More money for equipment

An additional £12bn is to be added to the equipment budget over the next ten years. The MOD had only two months prior to the SDSR published its annual defence equipment plan out for the next ten years to 2025. This new money brings the ten year equipment plan to £178bn.

Special Forces gain from this increase, with a doubling in money spent on equipment supporting them. This includes investment in Intelligence, Surveillance and Reconnaissance aircraft.

However the SDSR also announced a £6bn increase in the overall cost of the Successor programme, the programme to replace the submarines that form part of the UK’s strategic nuclear deterrent (Trident). This means the Successor programme is expected to cost £31bn over its 20 year acquisition timeframe, with a contingency of £10bn.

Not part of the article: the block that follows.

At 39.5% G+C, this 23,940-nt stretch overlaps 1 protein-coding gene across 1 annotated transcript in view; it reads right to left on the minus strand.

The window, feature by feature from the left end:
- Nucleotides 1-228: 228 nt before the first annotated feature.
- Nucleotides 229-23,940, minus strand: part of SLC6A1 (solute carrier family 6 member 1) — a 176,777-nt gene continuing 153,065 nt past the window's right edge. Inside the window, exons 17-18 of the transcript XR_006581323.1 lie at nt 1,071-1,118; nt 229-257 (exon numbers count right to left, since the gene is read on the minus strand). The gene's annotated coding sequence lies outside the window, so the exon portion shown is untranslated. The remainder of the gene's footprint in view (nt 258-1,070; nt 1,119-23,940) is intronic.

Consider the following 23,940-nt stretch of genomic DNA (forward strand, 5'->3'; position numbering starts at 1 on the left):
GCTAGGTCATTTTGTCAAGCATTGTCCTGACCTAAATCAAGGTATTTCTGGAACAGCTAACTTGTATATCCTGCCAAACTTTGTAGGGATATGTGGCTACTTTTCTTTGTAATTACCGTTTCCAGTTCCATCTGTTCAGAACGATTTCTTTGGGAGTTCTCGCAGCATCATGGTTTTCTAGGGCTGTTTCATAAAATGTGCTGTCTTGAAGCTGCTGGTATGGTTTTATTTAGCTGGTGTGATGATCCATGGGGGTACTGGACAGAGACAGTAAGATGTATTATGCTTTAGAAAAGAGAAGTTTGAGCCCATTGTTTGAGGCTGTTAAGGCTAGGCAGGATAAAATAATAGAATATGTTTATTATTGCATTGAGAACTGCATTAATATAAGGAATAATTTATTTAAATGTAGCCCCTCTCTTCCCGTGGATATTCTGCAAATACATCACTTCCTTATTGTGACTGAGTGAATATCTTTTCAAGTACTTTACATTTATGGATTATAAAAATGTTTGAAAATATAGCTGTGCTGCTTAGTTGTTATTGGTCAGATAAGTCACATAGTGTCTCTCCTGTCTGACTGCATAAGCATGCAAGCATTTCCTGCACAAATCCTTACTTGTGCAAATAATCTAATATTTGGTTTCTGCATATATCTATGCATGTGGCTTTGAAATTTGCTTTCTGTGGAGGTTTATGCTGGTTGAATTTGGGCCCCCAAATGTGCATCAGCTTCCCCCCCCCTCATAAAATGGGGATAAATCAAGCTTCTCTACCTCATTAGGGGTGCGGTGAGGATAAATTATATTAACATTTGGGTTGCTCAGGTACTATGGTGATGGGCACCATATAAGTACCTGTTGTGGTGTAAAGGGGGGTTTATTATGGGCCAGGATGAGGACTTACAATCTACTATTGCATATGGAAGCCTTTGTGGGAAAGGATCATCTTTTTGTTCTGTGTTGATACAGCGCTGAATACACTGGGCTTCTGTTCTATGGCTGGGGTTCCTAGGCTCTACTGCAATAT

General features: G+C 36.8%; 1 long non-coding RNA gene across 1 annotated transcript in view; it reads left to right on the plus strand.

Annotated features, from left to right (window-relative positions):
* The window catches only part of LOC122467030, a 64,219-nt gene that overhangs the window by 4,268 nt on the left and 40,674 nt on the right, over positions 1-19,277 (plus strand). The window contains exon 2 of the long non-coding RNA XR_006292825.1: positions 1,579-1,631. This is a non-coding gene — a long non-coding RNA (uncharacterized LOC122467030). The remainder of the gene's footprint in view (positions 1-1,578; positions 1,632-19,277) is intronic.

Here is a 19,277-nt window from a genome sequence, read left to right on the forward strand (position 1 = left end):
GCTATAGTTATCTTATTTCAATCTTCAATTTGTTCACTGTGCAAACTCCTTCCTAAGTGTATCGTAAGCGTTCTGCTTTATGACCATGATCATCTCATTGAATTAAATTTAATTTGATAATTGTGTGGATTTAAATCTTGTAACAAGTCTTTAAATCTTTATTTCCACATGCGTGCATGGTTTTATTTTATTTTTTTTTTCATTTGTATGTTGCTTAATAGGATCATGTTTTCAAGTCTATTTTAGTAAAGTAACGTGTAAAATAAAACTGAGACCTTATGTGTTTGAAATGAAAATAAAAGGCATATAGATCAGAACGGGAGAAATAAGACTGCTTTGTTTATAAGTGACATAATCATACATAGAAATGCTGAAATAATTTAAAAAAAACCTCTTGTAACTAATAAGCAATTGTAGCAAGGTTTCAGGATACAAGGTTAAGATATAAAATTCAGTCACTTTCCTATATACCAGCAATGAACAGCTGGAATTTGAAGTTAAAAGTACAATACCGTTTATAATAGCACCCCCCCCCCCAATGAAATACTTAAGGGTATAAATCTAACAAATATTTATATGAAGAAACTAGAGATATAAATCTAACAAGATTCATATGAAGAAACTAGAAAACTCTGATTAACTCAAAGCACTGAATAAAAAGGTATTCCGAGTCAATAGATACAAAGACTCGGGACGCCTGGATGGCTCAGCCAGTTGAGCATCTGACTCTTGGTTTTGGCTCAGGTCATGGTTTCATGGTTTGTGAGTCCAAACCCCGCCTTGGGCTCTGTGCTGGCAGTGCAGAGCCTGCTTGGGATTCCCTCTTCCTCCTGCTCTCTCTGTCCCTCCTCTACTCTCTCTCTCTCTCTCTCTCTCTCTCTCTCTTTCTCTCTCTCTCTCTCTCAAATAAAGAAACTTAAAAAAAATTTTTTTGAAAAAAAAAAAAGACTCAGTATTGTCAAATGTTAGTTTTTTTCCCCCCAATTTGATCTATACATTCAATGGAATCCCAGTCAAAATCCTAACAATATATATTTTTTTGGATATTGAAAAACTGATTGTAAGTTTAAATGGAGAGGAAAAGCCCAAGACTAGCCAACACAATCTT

Major equipment decisions

This SDSR, unlike its 2010 predecessor, focused on what the armed forces would gain rather than what would be cut. The most significant announcements include the procurement of nine new Maritime Patrol Aircraft, extending the life of the Vanguard (Trident) submarines, an accelerated buy of the new Lightning II aircraft enabling more aircraft to be embarked on the new carriers when they enter service, and a reduction in the expected number of Type 26 frigates alongside a commitment to an overall fleet size of 19 frigates and destroyers. A new Shipbuilding Strategy will be published in 2016 which will provide some clarity on the build plans for the Navy’s new frigates and patrol vessels.

The Chief of the Defence Staff described the choices made in what capabilities to invest in as “a careful balance of counter terrorist capability, hard power investment: and a clear recalibration to better meet some of the more diverse challenges of the age.”

Small increase in personnel for the Navy and RAF